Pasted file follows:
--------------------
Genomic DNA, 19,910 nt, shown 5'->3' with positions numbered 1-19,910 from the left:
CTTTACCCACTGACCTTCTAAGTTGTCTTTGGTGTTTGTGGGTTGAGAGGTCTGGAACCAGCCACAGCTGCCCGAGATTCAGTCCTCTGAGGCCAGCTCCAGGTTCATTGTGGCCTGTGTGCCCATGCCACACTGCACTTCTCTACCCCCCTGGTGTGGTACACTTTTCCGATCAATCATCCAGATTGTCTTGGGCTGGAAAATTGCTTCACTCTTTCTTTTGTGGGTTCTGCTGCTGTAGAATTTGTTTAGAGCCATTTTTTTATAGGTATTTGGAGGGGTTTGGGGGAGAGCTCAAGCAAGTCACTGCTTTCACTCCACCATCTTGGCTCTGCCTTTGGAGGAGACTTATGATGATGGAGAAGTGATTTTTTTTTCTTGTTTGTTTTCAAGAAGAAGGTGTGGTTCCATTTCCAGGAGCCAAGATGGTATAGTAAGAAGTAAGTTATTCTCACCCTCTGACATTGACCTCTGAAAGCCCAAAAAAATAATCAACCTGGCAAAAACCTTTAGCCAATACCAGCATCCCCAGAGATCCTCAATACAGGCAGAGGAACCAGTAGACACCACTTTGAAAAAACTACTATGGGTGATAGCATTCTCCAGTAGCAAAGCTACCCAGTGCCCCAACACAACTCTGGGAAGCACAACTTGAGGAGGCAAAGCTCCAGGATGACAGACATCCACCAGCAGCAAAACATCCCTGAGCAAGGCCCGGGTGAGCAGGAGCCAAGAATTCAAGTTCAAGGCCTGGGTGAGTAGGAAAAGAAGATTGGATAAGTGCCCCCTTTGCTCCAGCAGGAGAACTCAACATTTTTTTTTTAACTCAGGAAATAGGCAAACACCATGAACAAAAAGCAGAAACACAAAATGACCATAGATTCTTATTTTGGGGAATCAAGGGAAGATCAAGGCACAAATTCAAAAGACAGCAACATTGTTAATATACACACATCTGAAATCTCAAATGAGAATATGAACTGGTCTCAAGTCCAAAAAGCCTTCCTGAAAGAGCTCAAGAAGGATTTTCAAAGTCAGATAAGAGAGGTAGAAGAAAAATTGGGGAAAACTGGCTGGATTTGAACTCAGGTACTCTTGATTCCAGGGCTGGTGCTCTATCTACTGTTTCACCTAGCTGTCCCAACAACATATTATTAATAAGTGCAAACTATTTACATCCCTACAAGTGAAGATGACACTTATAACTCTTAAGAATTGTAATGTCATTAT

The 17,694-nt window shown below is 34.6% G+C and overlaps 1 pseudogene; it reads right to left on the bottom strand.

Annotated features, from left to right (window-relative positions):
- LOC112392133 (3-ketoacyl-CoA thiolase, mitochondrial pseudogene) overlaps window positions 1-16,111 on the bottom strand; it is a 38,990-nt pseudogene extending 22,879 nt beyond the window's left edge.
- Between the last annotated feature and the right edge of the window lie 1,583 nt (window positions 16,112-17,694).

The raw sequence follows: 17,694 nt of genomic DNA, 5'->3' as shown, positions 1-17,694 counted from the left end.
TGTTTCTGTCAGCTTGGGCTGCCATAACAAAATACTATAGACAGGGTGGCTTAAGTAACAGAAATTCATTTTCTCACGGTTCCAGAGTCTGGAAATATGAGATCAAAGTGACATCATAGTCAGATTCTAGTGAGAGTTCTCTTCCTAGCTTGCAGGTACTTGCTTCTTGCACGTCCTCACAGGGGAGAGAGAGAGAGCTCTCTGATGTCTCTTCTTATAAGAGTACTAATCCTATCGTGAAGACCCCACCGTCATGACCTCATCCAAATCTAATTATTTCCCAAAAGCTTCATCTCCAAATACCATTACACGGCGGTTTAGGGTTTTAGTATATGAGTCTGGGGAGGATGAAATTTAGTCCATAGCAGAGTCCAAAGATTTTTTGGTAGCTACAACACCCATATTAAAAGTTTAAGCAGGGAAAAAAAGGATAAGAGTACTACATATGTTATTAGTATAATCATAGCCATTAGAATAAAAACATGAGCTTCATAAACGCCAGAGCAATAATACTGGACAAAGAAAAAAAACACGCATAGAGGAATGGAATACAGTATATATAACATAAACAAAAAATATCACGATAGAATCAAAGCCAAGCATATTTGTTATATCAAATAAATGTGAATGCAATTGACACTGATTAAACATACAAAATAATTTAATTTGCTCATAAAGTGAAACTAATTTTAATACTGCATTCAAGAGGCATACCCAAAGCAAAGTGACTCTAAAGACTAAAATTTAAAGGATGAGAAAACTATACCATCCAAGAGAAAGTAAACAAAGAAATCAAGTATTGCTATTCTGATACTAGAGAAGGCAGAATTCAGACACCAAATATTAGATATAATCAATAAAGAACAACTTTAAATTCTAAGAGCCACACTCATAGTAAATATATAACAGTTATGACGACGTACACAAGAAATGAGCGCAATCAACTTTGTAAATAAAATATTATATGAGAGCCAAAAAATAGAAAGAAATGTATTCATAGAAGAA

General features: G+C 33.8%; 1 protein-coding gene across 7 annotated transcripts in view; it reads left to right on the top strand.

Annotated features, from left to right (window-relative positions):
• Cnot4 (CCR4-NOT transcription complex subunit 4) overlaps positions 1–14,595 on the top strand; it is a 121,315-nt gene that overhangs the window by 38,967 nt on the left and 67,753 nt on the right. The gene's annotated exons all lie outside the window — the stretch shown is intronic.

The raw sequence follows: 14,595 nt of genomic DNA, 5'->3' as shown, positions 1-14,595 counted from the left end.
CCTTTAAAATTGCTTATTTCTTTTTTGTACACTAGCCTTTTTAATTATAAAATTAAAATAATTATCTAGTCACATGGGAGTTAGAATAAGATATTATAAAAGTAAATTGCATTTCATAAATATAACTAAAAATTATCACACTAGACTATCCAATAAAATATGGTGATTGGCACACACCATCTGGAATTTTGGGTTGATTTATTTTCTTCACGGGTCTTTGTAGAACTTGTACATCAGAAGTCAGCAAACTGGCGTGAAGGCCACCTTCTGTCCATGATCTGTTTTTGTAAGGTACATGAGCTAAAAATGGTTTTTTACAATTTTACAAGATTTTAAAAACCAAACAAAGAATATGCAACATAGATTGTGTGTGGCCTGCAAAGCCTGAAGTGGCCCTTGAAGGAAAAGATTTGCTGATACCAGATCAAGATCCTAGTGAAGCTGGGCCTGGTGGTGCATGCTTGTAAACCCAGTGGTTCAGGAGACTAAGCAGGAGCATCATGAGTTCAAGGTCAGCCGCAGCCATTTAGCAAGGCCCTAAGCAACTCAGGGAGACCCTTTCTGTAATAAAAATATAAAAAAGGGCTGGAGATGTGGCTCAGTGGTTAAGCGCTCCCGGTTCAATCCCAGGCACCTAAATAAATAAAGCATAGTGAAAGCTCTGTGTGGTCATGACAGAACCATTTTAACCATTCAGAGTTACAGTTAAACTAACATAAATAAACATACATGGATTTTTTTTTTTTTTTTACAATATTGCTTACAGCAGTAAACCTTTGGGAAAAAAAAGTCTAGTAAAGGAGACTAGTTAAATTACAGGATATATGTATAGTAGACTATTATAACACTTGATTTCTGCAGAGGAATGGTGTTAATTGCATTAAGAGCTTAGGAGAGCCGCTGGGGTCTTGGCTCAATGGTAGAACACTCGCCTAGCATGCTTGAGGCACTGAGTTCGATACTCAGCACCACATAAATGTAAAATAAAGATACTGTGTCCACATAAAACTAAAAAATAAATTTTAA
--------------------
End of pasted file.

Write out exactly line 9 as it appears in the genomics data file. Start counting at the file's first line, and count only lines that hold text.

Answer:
General features: G+C 33.8%; 1 protein-coding gene across 7 annotated transcripts in view; it reads left to right on the top strand.